Bootstrap stands as one of the most popular, open-source, front-end frameworks on the Web. Since its official release in 2011, it has undergone several changes, and it’s now one of the most stable and responsive frameworks available. It’s loved by web developers of all levels, as it gives them the capability to build a functional, attractive website design within minutes. A novice developer with just some basic knowledge of HTML and little CSS can easily get started with Bootstrap.
Bootstrap provides a solid foundation for any website, irrespective of project size. It contains Reboot, which is based on Normalize.css and helps level out browser differences for various page elements. Bootstrap also provides great typography. Even basic HTML form elements like checkboxes, radio buttons, select options, etc., have been restyled to give them a modern look. I use Bootstrap because it saves me a considerable amount of effort.
Today’s websites should be modern, sleek, responsive, and “mobile first”. Bootstrap helps us to achieve these goals with minimum fuss. Here are the top five reasons why I love Bootstrap:
Reason 1: The Powerful Grid System
Bootstrap has one of the best responsive, mobile-first grid systems available. It’s built with Flexbox and it’s easy to use. It helps in scaling a single website design from the smallest mobile device to high-definition displays, logically dividing the screen into 12 columns, so that you can decide just how much screen real estate each element of your design should take up.
Although developers have CSS Grid Layout for layout building, the Bootstrap Grid component can still be handy for quick prototyping — at least while we get more familiar with the new native CSS tool at our disposal today.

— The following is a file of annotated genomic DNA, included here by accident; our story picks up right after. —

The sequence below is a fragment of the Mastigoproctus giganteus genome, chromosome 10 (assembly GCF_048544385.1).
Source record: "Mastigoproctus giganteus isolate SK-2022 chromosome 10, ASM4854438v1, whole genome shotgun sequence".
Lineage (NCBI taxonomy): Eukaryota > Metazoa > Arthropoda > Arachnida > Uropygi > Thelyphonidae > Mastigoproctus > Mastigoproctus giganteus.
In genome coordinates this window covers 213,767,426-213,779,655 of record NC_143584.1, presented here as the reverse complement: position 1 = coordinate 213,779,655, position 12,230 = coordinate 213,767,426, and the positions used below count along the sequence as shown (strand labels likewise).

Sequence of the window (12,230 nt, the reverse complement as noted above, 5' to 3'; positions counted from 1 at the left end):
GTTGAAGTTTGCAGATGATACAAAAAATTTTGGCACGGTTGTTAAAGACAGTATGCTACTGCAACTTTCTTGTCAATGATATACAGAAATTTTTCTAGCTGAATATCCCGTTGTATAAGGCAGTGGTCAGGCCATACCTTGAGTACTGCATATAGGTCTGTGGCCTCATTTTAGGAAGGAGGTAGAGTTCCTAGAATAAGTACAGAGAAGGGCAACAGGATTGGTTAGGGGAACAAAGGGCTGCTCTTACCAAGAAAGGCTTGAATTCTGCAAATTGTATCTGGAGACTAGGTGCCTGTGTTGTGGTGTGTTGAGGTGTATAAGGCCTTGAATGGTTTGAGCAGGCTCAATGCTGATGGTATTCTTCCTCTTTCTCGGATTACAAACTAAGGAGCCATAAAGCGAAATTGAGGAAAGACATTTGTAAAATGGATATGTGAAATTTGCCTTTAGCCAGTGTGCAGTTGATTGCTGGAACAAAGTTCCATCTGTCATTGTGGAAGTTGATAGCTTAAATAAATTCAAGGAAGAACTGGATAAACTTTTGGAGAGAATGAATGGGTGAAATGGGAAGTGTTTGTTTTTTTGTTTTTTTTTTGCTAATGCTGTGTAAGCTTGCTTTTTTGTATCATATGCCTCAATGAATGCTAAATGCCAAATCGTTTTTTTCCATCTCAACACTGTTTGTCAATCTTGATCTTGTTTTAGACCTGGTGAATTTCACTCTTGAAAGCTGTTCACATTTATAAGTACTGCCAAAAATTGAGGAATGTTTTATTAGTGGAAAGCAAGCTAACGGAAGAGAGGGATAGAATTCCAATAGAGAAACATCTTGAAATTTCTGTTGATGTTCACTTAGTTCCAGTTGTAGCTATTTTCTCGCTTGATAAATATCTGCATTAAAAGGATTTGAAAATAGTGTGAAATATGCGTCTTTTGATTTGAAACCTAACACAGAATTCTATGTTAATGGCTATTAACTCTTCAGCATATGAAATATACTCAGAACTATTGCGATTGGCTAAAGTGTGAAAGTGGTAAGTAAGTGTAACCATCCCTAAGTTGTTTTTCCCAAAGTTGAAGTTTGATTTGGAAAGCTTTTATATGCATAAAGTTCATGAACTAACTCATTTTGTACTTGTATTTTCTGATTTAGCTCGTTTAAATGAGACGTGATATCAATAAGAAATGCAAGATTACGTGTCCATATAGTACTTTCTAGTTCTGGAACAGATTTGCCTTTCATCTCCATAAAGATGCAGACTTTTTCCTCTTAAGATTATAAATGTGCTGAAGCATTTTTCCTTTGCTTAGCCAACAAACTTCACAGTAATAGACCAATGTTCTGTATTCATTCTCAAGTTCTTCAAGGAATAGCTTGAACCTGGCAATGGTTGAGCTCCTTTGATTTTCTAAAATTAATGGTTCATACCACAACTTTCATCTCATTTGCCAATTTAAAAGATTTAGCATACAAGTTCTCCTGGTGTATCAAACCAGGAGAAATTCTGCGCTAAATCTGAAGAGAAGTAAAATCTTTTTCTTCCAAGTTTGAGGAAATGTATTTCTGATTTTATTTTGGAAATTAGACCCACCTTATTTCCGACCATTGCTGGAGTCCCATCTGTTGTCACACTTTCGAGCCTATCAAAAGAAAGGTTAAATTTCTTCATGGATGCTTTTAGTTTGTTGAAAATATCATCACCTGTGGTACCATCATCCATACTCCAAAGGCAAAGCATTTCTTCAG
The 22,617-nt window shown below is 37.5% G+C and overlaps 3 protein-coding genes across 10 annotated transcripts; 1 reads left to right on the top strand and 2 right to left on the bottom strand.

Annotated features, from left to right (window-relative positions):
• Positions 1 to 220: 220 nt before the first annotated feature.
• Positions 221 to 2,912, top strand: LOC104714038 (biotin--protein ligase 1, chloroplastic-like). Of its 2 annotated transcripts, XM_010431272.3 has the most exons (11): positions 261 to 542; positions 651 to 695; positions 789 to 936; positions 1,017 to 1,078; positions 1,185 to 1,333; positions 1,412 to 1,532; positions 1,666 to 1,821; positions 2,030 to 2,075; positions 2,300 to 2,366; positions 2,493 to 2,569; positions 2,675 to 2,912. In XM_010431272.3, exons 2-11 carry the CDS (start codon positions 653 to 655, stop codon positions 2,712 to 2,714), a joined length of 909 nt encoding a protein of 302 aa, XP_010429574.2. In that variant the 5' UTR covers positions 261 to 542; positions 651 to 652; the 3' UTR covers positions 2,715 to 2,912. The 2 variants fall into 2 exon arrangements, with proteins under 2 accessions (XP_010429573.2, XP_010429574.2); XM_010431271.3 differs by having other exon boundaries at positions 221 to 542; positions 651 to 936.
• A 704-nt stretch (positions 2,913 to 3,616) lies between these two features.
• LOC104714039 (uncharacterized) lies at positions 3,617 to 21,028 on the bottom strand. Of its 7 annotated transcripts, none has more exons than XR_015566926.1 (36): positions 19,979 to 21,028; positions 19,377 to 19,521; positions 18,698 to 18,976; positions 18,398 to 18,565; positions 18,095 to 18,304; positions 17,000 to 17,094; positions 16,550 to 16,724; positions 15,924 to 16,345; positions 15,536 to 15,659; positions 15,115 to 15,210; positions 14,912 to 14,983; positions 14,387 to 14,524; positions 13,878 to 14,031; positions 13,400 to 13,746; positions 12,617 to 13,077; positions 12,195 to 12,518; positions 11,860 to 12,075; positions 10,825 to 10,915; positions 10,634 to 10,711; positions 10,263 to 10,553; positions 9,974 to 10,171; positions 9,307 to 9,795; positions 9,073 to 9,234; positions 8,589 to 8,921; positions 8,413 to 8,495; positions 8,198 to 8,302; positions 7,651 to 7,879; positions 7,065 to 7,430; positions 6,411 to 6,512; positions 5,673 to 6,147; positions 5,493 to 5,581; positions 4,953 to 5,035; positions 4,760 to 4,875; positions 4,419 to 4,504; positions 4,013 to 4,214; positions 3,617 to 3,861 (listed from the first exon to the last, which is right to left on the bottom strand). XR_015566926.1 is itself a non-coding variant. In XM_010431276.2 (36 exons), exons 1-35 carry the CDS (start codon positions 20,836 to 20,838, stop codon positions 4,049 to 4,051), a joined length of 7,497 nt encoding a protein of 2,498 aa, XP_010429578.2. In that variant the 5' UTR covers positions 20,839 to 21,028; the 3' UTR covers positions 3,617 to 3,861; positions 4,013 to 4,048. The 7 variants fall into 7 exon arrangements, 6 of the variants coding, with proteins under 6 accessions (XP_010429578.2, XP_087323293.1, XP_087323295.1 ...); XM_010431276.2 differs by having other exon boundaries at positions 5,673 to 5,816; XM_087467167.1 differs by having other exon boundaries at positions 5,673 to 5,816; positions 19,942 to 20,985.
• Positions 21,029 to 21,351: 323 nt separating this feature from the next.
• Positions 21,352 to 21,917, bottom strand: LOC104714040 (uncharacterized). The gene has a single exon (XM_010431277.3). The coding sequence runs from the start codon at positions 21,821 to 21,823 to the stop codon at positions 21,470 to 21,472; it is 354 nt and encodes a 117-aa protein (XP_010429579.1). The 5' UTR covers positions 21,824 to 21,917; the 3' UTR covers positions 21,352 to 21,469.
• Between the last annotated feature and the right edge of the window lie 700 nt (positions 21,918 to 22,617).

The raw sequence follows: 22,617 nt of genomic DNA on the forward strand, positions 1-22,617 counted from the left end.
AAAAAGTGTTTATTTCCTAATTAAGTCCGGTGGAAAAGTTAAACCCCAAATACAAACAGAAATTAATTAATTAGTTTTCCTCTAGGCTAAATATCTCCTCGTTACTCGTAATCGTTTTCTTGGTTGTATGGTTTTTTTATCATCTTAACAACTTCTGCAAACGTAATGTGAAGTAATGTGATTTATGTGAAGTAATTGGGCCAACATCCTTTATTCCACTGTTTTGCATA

Reason 2: Rapid Development
Reason 3: Browser Compatibility
Bootstrap is compatible with the latest, stable releases of all major browsers and platforms. With regard to the Windows platform, Bootstrap works in Internet Explorer versions 10–11 and Microsoft Edge. If Bootstrap’s instructions are followed properly, you can create a website design that works in all these browsers.
Of course, if your employer wants to make a website that looks exactly the same in IE7–8 as it does in modern, standards-compliant browsers, then it might be time to think about switching jobs!
Reason 4: Customization!
Reason 5: Open Source
Bootstrap is an open-source project that’s hosted on GitHub and released under the MIT license. This is one of the biggest reasons I use Bootstrap. My clients won’t have to deal with purchasing and licensing issues, and Bootstrap’s license gives me the freedom to completely change and experiment with it.
Want to Learn Bootstrap?
SitePoint has published my book on Bootstrap called “Jump Start Bootstrap”. It teaches you how to get started with Bootstrap. Apart from teaching you how to use Bootstrap’s components and plugins, it also covers how to customize them through options like Less and Sass. A major section has been dedicated to Bootstrap’s grid system, which is the most important aspect of creating a responsive website design. You’ll also learn to create many demo website designs throughout the book.
Hopefully you found this article interesting, and it has convinced you to try Bootstrap in your future projects.
If you’ve heard about Boostrap but have been putting off learning it because it seems too complicated, then play through our Introduction to Bootstrap 4 course for a quick and fun introduction to the power of Bootstrap.